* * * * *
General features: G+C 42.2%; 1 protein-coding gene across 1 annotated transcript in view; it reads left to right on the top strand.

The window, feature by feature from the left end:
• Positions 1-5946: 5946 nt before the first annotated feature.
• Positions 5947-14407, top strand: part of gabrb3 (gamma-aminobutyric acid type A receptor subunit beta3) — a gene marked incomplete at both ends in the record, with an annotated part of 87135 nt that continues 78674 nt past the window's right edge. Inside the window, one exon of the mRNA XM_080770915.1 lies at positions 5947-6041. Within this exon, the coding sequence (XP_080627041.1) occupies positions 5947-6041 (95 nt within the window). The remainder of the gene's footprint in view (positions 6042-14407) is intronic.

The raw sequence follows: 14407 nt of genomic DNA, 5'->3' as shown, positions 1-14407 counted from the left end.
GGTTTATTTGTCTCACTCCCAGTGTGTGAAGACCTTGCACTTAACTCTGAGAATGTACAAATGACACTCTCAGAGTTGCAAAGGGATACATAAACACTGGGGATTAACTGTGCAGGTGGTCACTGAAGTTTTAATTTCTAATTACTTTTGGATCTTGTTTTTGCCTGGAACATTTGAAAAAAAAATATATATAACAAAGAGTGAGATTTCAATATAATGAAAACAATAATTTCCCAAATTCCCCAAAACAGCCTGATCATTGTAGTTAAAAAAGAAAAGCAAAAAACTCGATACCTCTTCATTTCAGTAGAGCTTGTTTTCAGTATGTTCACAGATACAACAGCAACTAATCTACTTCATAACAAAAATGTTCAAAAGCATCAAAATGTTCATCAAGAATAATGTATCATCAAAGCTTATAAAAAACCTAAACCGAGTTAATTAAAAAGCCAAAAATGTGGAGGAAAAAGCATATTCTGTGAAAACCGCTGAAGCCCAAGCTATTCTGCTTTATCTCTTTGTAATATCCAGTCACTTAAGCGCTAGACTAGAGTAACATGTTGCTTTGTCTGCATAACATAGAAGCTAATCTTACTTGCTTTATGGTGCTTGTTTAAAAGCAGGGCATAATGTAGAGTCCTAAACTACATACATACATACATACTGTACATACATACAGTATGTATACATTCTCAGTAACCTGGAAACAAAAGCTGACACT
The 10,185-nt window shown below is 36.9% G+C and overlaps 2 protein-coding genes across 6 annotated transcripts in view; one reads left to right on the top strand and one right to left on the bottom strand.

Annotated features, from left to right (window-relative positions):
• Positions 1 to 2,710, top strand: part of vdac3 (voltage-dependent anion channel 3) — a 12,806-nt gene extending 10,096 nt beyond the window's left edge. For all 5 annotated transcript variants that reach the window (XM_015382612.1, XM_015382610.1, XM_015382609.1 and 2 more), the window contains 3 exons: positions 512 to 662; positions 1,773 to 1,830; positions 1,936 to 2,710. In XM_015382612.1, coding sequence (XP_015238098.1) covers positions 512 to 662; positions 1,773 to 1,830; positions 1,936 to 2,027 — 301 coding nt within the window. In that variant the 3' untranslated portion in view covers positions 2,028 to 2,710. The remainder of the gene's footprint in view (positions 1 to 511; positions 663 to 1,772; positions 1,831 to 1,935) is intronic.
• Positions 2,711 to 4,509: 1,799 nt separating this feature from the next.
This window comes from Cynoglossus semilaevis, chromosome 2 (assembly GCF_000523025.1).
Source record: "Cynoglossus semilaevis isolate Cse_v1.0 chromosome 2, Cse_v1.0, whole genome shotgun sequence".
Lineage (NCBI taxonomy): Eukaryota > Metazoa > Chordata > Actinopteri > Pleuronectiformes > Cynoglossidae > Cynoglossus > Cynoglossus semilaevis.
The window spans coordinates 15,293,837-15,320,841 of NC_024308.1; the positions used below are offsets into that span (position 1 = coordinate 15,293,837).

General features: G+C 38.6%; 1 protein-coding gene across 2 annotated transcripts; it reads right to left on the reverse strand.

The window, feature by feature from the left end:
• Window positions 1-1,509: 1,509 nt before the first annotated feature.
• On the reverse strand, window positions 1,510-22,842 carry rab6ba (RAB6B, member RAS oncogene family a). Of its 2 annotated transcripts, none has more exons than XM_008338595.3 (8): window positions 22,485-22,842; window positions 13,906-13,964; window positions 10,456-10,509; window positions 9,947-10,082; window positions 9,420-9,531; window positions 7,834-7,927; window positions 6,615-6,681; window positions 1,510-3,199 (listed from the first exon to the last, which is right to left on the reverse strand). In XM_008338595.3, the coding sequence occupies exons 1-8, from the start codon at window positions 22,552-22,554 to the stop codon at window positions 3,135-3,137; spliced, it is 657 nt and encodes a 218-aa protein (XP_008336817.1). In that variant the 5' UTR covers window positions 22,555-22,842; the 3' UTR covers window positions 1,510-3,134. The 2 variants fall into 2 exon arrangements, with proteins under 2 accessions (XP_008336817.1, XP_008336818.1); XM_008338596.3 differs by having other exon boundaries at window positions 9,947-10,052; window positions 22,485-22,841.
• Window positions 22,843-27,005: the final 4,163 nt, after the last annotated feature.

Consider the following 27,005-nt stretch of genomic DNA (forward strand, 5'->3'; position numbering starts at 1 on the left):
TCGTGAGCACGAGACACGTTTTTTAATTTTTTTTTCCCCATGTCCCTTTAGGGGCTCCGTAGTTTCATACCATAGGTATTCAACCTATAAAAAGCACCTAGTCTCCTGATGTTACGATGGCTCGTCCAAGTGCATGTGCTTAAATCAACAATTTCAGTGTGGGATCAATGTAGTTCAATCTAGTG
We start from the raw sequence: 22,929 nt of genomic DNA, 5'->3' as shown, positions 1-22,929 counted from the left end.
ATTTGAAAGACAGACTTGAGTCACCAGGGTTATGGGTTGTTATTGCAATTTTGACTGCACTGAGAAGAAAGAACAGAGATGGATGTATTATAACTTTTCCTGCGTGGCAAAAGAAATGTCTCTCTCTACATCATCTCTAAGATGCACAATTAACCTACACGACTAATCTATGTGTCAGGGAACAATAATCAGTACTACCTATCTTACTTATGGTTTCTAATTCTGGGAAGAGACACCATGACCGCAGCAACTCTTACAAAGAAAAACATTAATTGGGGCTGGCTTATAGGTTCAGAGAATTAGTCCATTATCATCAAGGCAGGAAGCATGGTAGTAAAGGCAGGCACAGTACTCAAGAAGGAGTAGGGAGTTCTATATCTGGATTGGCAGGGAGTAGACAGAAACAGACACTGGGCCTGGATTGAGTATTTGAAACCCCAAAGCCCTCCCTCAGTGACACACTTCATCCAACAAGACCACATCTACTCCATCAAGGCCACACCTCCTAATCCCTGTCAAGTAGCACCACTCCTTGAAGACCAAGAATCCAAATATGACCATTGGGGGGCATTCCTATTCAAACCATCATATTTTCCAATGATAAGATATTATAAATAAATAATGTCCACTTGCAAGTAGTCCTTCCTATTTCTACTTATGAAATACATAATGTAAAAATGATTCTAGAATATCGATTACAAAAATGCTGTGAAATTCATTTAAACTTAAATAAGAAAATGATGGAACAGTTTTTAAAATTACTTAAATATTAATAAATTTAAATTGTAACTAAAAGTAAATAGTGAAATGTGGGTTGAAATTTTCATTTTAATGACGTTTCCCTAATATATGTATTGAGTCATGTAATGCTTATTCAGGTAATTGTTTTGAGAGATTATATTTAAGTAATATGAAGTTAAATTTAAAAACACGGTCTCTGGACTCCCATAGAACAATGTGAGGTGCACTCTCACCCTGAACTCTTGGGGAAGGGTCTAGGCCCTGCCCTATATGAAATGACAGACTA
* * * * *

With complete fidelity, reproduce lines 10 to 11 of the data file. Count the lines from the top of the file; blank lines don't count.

• Positions 2,711 to 4,509: 1,799 nt separating this feature from the next.
This window comes from Cynoglossus semilaevis, chromosome 2 (assembly GCF_000523025.1).